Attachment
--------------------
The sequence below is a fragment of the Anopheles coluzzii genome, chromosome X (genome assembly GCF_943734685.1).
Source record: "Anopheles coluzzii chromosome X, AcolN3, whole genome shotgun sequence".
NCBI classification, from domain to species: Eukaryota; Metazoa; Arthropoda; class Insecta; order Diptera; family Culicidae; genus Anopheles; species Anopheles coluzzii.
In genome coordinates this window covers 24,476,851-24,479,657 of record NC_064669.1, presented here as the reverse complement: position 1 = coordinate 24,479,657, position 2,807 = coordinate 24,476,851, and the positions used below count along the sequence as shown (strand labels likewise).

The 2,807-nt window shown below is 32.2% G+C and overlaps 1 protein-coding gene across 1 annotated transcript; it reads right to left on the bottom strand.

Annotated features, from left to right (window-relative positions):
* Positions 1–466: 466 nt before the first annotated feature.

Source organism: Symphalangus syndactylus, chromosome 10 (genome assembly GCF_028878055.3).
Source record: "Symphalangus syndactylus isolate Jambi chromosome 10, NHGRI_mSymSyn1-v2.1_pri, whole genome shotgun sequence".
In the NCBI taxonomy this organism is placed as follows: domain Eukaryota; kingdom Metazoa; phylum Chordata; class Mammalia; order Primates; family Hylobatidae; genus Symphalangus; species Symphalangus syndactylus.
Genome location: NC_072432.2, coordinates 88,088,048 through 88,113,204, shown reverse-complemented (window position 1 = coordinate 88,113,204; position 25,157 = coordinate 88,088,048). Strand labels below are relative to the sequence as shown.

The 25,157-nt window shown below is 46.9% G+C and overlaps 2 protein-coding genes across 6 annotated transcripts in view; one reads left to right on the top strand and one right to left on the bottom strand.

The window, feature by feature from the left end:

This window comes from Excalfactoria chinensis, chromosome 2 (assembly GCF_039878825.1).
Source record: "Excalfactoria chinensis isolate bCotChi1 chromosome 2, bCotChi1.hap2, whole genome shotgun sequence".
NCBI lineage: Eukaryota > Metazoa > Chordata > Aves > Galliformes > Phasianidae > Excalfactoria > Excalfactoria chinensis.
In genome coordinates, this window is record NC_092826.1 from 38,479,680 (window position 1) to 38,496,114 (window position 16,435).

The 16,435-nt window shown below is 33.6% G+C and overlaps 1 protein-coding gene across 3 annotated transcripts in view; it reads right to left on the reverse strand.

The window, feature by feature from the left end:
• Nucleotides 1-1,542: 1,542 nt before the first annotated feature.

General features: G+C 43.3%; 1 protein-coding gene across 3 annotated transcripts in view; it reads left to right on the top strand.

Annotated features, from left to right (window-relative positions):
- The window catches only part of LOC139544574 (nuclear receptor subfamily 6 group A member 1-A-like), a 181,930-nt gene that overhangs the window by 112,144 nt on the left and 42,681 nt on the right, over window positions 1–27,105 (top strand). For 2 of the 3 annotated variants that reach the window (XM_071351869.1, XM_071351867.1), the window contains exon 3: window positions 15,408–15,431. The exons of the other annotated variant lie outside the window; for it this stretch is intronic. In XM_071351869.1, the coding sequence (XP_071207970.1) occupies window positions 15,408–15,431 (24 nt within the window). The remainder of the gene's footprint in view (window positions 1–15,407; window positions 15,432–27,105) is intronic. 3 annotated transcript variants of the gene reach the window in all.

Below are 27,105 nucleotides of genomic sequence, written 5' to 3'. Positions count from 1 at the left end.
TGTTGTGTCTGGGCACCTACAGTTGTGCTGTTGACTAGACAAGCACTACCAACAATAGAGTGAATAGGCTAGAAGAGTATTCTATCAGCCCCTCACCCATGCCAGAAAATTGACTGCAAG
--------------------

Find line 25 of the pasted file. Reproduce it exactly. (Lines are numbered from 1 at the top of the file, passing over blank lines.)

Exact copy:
TGTTGTGTCTGGGCACCTACAGTTGTGCTGTTGACTAGACAAGCACTACCAACAATAGAGTGAATAGGCTAGAAGAGTATTCTATCAGCCCCTCACCCATGCCAGAAAATTGACTGCAAG